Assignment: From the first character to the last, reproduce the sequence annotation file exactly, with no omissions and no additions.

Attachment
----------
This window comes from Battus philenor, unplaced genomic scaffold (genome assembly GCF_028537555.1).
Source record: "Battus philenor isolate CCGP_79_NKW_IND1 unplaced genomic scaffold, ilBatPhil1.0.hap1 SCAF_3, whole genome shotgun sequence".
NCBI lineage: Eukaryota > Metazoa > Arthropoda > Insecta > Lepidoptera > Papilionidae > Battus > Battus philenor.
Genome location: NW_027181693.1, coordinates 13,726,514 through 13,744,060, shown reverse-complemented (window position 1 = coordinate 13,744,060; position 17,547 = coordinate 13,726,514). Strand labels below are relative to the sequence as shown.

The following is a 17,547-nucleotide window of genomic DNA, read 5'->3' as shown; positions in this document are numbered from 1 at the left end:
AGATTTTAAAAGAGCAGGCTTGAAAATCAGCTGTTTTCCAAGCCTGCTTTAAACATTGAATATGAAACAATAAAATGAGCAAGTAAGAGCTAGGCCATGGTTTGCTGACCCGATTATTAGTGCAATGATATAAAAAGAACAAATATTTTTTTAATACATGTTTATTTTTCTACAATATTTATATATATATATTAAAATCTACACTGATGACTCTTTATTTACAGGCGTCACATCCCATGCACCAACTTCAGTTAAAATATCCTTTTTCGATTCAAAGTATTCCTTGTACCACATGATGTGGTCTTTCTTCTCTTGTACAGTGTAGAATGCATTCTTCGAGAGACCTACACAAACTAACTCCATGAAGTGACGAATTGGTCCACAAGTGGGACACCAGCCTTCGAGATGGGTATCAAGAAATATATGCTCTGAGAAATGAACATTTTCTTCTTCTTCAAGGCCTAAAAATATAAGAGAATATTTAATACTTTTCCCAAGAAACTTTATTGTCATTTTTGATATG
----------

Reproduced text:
This window comes from Battus philenor, unplaced genomic scaffold (genome assembly GCF_028537555.1).
Source record: "Battus philenor isolate CCGP_79_NKW_IND1 unplaced genomic scaffold, ilBatPhil1.0.hap1 SCAF_3, whole genome shotgun sequence".
NCBI lineage: Eukaryota > Metazoa > Arthropoda > Insecta > Lepidoptera > Papilionidae > Battus > Battus philenor.
Genome location: NW_027181693.1, coordinates 13,726,514 through 13,744,060, shown reverse-complemented (window position 1 = coordinate 13,744,060; position 17,547 = coordinate 13,726,514). Strand labels below are relative to the sequence as shown.

The following is a 17,547-nucleotide window of genomic DNA, read 5'->3' as shown; positions in this document are numbered from 1 at the left end:
AGATTTTAAAAGAGCAGGCTTGAAAATCAGCTGTTTTCCAAGCCTGCTTTAAACATTGAATATGAAACAATAAAATGAGCAAGTAAGAGCTAGGCCATGGTTTGCTGACCCGATTATTAGTGCAATGATATAAAAAGAACAAATATTTTTTTAATACATGTTTATTTTTCTACAATATTTATATATATATATTAAAATCTACACTGATGACTCTTTATTTACAGGCGTCACATCCCATGCACCAACTTCAGTTAAAATATCCTTTTTCGATTCAAAGTATTCCTTGTACCACATGATGTGGTCTTTCTTCTCTTGTACAGTGTAGAATGCATTCTTCGAGAGACCTACACAAACTAACTCCATGAAGTGACGAATTGGTCCACAAGTGGGACACCAGCCTTCGAGATGGGTATCAAGAAATATATGCTCTGAGAAATGAACATTTTCTTCTTCTTCAAGGCCTAAAAATATAAGAGAATATTTAATACTTTTCCCAAGAAACTTTATTGTCATTTTTGATATG